FlashBlack Manga Review#2: Life is Money

Good day everyone! I’ve once again managed to discover a truly interesting manga and this one surprised me because it was a Shonen series! I know that Shonen series can be deep and thought provoking, but to be quite honest…they’re not. Shojo series are more thought provoking than most Shonen series are. Most Shonen series typically revolve around fighting some nigh invincible evil force that just happens to pose an alternate opinion or challenge the beliefs of the protagonist. They often need to be dragged into the plot or inniate it by simply wanting to be the best…something or other that’s considered to be important in their world. Now this isn’t true of all Shonen protagonists, but it’s generally how most shonen stories get started. This story…is a bit of a mix of both of those. I present to you…Life is Money!



Written by Asaniji Teru and illustrated by Yaguraba Tekka, Life is Money is an…unusual manga to be considered a Shonen series. The story starts off with our hero Fukurokuji Meguru drowning his sorrows in beer at a night club. He’s almost thrown out after asking for a refill when some guy offers him another drink and asks why Meguru is looking so glum. Thus Meguru explains his situation. Apparently lacking any parents, Meguru is caring for his little sister who’s dying of a heart disease and needs a transplant. Transplants don’t come cheep though and Meguru began working to pay for the operation when out of the blue an organization appeared before him and helped him to raise the 100 million yen needed. Unfortunately just when things were looking up, the organization vanished, taking the money and Meguru’s credibility along with it so he’s now back to square one. After leaving the bar with this person, he’s advised to try gambling to earn enough money for the operation. Meguru is reluctant but walks away with the guy’s business card and told to call back should he change his mind. While working the next day, Meguru receives word that his sister has collapsed and that if she is to live, she needs a transplant as soon as possible. This prompts Meguru to contact the person he met previously to take part in this strange gambling event and he is quickly whisked away before his sister, Mawaru’s, eyes after promising to spend the following day, her birthday, with her.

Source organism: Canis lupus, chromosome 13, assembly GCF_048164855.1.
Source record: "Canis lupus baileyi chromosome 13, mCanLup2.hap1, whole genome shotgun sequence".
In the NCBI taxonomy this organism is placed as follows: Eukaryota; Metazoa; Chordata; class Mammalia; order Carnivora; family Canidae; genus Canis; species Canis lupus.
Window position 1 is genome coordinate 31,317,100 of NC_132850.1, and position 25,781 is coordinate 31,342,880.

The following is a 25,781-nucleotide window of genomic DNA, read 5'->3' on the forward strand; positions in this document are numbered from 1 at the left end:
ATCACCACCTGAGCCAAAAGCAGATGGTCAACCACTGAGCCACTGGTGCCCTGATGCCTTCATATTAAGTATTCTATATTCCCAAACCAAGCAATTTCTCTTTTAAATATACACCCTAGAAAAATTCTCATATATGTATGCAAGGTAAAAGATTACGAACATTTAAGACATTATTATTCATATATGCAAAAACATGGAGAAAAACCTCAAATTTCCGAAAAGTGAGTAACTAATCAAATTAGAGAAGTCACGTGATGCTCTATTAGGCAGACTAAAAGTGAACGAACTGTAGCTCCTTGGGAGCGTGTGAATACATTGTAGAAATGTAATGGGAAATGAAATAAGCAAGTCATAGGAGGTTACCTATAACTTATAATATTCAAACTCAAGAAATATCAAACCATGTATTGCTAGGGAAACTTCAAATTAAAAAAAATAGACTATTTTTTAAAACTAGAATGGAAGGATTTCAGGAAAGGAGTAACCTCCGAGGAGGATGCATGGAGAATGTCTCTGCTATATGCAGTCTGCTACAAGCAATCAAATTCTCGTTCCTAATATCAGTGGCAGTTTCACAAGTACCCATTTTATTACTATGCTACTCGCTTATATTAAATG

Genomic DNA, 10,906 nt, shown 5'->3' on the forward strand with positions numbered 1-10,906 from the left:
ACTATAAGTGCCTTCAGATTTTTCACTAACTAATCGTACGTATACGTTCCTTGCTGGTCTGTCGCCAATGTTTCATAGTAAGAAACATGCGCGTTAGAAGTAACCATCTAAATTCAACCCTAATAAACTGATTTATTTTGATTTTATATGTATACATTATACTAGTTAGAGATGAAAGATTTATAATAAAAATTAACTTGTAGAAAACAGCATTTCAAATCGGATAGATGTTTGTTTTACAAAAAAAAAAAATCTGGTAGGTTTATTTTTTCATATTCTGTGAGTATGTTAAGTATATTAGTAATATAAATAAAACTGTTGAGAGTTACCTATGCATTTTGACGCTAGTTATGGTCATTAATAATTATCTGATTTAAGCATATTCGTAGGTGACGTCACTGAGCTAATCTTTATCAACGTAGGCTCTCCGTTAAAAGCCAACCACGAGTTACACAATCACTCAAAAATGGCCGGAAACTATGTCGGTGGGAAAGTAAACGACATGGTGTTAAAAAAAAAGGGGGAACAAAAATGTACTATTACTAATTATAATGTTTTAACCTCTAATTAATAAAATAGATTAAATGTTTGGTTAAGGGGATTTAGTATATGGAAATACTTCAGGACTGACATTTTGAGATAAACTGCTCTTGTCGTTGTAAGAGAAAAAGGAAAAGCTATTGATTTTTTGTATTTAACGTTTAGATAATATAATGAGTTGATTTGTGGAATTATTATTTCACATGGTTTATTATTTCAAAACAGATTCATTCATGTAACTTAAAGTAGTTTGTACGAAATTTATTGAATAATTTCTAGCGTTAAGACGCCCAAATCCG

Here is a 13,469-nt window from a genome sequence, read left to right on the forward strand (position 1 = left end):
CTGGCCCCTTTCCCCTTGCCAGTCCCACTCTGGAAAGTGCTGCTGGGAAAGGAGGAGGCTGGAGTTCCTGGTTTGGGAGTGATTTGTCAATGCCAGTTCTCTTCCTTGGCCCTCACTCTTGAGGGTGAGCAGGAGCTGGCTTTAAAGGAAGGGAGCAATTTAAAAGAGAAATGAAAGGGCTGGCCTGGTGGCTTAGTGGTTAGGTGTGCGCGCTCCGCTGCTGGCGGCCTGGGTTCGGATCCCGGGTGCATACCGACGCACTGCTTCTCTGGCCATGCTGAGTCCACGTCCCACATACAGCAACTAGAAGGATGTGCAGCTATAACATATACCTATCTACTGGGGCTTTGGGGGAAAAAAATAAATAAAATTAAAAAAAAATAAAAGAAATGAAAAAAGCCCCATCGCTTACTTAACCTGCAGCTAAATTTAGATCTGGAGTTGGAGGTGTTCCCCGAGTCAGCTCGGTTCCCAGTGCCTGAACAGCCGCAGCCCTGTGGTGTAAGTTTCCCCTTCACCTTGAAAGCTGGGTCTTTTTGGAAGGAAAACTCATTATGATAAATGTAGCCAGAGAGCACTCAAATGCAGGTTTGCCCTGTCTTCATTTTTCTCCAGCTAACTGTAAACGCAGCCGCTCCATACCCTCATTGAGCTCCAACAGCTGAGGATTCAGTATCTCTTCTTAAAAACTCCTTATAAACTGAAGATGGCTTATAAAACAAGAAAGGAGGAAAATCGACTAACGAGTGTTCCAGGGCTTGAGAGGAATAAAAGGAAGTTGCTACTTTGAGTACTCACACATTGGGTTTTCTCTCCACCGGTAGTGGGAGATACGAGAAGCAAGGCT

Meguru then receives some disturbing news from his strange new friend. Meguru has been entered illegally into a game in which he’s not betting money but his life and then to make things worse now that he can’t back out, he’s informed that his sister’s recent collapse was staged by the man he’s sitting with. Meguru is taken to a hidden location where the “Nightmare Games” as they’re known as, can begin. He and nine other people have been gathered to compete against each other in a game of mental stability where having a nervous breakdown can lead to death. The players are to live with each other for a period of ten days and are given bracelets that measure their heart rate and “Emotional Instability” with amazing accuracy. When they reach a certain level of instability they die. Furthermore, each player is to roll a die and will be deprived of whatever sense the die picks for them for a certain amount of time. They’re given luxury rooms and accomadations and food to last the duration of the game but there’s a catch. Each player starts off with 50 million yen which will then increase by a certain amount per death of the other players. If half die, the remaining players walk out alive and with 100 million yen but everyone looses if more than half die. Physical violence is prohibited and the actions of each and every player will be monitored via security cameras but as the characters soon find out, there’s more than one way to kill someone in the Nightmare Game. Will Meguru come out on top or lose his mind and his life in an attempt to save his sister and whoever else he can?